A: Our engineers add value to our projects by paying close attention to detail and finding the balance between cost and quality. We have participated in projects in which our engineers were able to develop innovative approaches that saved both operational and material costs. The gates of the old Panama Canal opened like doors. Our engineers found a way to save time and energy by integratinggates that slid into the walls of the canal. Thanks to this innovation, processing times are lower and two and a half more boats per day can cross the canal. Our engineers also made the gates thicker so they require less maintenance, significantly reducing costs.

Q: What impact will the construction of the Line 3 of the Guadalajara light train have on the city?

A: One of the biggest challenges we are facing is that we want to develop infrastructure that has a positive impact on people without negatively affecting their day to day activities during the construction period. It is important, for example, to avoid excessive traffic and noise problems throughout the process. Guadalajara is a large city, with a high-population density and poor urban planning due to fast growth that has created longer commutes. To accelerate the process, we implemented the use of innovative technology for the construction of the tunnel that integrates various tasks into one. This decreased the total costs of the development. There are many projects being developed, such as the Mexico-Toluca train and NAICM, that will increase the living standards of thousands of people. Given the impact the Guadalajara Light Train will have on the city, it was crucial that we established clear communication channels with the government, which led to the optimization of both time and resources.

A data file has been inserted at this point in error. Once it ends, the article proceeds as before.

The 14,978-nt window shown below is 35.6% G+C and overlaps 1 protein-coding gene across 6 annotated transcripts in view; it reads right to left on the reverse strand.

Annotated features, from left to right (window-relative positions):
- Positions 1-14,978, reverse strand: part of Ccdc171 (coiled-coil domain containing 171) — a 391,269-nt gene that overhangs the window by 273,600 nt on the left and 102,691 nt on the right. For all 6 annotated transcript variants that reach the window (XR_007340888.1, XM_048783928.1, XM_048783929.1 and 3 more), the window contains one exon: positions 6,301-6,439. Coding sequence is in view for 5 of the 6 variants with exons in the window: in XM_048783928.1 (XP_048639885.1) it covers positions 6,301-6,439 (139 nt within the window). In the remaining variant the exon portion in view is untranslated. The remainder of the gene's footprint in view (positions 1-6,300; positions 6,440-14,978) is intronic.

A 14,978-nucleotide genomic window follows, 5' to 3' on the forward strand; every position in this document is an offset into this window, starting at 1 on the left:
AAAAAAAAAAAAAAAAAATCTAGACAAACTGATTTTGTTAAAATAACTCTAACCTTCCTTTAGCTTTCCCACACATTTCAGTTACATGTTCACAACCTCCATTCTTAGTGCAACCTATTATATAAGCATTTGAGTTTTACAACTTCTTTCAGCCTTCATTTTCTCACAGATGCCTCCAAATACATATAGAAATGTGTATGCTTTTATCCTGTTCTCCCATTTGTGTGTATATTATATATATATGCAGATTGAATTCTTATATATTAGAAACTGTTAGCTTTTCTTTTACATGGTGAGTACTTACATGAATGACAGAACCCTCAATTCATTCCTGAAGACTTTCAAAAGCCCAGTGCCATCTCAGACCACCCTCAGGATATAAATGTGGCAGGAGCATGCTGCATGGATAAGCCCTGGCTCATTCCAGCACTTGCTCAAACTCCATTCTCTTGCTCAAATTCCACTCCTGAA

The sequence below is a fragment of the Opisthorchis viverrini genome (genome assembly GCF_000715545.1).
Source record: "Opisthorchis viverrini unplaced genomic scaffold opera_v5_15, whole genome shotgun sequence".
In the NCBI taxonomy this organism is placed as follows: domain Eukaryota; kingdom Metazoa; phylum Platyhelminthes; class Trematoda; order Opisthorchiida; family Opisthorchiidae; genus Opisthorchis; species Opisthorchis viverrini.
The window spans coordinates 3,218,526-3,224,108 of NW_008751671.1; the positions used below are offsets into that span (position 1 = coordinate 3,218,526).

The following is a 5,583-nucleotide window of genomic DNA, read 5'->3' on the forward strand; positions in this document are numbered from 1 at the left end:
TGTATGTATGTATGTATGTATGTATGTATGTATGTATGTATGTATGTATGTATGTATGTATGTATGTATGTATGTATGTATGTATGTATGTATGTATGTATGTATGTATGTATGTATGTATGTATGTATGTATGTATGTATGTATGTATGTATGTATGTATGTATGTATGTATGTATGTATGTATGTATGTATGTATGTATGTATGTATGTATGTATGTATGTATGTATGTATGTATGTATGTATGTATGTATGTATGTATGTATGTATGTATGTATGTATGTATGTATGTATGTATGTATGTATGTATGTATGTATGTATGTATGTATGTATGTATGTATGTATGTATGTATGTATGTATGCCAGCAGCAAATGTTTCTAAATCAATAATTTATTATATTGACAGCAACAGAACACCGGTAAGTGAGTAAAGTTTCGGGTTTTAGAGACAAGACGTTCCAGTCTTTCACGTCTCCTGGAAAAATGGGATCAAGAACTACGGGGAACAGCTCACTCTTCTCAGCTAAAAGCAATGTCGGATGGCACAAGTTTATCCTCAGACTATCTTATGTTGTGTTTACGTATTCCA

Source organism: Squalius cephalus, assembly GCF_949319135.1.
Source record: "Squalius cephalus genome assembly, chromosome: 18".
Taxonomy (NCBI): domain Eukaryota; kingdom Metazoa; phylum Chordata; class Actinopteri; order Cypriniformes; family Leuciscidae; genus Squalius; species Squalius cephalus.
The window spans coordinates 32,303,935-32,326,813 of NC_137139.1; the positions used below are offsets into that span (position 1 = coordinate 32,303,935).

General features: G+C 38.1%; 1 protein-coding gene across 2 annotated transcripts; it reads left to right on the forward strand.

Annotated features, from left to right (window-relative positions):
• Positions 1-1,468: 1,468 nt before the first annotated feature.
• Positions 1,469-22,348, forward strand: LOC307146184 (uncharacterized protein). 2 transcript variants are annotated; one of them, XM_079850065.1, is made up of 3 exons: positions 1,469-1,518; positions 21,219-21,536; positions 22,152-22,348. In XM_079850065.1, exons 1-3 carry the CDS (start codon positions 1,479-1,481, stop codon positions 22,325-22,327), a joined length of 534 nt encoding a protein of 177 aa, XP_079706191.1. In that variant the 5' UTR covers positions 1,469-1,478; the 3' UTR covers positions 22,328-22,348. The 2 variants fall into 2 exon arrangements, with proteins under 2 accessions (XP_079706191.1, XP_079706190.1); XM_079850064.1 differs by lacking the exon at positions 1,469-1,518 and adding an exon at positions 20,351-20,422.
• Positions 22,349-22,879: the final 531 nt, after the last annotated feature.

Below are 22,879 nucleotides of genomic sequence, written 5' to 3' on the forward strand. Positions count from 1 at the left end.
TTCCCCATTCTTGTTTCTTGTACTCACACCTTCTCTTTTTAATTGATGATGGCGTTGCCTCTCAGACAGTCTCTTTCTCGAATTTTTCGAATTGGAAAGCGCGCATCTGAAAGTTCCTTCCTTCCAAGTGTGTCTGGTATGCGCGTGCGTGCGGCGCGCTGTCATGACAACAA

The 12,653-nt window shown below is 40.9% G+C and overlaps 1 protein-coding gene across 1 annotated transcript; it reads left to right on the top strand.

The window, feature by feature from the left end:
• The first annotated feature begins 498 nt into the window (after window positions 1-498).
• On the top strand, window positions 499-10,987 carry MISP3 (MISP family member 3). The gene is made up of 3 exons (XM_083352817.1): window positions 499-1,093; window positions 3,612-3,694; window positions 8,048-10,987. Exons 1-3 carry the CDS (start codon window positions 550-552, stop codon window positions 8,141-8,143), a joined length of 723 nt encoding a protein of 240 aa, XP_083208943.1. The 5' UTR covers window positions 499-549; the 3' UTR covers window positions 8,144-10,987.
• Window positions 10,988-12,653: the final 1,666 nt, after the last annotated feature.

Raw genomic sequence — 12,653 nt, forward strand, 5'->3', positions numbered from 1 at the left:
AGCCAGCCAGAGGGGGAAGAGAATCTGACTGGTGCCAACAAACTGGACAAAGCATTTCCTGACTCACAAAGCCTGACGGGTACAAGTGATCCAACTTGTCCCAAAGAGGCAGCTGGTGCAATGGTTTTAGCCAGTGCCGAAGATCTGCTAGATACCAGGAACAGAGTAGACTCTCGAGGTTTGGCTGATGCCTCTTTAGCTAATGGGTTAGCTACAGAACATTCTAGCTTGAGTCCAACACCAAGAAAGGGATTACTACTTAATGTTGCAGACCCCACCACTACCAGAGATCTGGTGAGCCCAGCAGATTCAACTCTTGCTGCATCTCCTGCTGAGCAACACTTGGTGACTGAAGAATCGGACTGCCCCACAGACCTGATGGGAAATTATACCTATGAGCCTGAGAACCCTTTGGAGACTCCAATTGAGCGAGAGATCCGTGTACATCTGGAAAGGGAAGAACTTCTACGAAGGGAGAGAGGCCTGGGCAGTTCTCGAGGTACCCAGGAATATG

Q:  What challenges were encountered in the renovation of the Panama Canal?

A: Sacyr was the leader on the Panama Canal expansion that was inaugurated at the end of June 2016. We encountered several problems due to the lack ofcommunication and collaboration with the government. The companies participating in the tender were told there was 2.4m of bedrock to drill through but when we began the work, we realized there was over 4m of mud rather than bedrock. This caused havoc in the planning and construction processes, requiring the engineers to innovate on the spot. The renovation also called for an equal amount of concrete each day and even though the government informed us that more than half of the aggregate could be taken from the excavation, only 20 percent could be used. The cost of each cubic meter of concrete was drastically increased since the remaining 80 percent had to be purchased. These types of details can have a huge impact on the overall expenditures of a project but we were able to reduce the total cost because of our ability to innovate and find new solutions.

Q: What are Sacyr goals for infrastructure development in Mexico?

A: Sacyr wants to be a leading player in the Mexican infrastructure industry. There are many opportunities and projects here that will allow the economy to flourish. When a large project such as an airport is built, the surrounding sectors and industries must adapt to ensure there are no delays and that supporting activities also are optimized. Infrastructure development should not just focus on the largest metropolises like Monterrey but trickle down and interconnect rural states in the south as well. One should be able to travel from the port of Veracruz to the port of Guaymas, Sonora without traffic lights. All industries in Mexico must work together to find solutions that will meet the country’s needs. We want to participate in projects that will make a positive change in society and that require highly technical skills.

 

Exclusive interview with Iván Rosas, CFO of Sacyr Mexico.

This is an exclusive preview of the 2017 edition of Mexico Infrastructure and Urban Sustainability Review. If you want to get all the information, plus other relevant insights regarding this industry, pre-order your copy of Mexico Infrastructure and Urban Sustainability Review 2017.